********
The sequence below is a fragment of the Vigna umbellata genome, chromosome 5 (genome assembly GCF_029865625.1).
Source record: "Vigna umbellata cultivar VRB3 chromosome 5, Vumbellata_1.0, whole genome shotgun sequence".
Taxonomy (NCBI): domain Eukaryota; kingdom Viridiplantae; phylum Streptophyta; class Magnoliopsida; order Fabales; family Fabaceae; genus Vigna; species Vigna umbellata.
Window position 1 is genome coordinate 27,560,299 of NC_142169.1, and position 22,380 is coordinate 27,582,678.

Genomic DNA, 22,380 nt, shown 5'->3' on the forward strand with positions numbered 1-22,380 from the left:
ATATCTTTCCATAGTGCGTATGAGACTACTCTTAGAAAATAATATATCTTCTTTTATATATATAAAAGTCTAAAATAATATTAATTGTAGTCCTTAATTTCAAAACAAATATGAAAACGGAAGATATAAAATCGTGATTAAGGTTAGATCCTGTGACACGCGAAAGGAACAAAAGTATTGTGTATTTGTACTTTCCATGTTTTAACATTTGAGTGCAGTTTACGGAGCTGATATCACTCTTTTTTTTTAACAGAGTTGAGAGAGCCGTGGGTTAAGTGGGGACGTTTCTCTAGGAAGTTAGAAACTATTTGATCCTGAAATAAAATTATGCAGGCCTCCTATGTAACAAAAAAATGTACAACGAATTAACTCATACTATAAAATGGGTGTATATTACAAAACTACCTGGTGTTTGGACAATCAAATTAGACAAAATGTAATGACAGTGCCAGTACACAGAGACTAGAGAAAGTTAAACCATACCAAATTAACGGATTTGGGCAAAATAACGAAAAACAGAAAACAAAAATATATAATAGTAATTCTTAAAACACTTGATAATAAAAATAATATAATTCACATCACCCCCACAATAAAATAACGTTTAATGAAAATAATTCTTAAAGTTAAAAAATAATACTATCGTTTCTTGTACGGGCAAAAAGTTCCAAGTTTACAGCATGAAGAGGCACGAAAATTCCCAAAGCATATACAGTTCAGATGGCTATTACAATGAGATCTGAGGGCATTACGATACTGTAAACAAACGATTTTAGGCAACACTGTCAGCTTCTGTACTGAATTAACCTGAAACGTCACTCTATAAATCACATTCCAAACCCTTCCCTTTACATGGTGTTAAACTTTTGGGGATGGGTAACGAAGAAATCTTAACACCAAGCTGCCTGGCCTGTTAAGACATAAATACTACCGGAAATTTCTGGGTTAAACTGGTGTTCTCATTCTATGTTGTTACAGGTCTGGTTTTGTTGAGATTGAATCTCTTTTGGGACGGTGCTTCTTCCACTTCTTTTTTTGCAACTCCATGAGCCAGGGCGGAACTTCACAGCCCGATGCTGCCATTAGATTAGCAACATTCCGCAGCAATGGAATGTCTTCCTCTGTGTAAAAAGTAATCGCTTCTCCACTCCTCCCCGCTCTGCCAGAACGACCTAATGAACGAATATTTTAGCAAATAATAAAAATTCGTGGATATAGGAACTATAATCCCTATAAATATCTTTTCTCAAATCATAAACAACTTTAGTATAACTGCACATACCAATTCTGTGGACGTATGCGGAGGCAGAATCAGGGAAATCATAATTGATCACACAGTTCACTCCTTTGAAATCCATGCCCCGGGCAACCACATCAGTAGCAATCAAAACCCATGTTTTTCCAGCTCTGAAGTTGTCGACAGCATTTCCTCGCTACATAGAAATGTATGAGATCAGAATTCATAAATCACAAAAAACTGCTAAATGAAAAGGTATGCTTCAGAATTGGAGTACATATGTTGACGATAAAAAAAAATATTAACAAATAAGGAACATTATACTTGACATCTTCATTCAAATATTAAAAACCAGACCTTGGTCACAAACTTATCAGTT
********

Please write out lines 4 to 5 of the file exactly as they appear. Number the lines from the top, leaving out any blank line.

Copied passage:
Window position 1 is genome coordinate 27,560,299 of NC_142169.1, and position 22,380 is coordinate 27,582,678.

Genomic DNA, 22,380 nt, shown 5'->3' on the forward strand with positions numbered 1-22,380 from the left: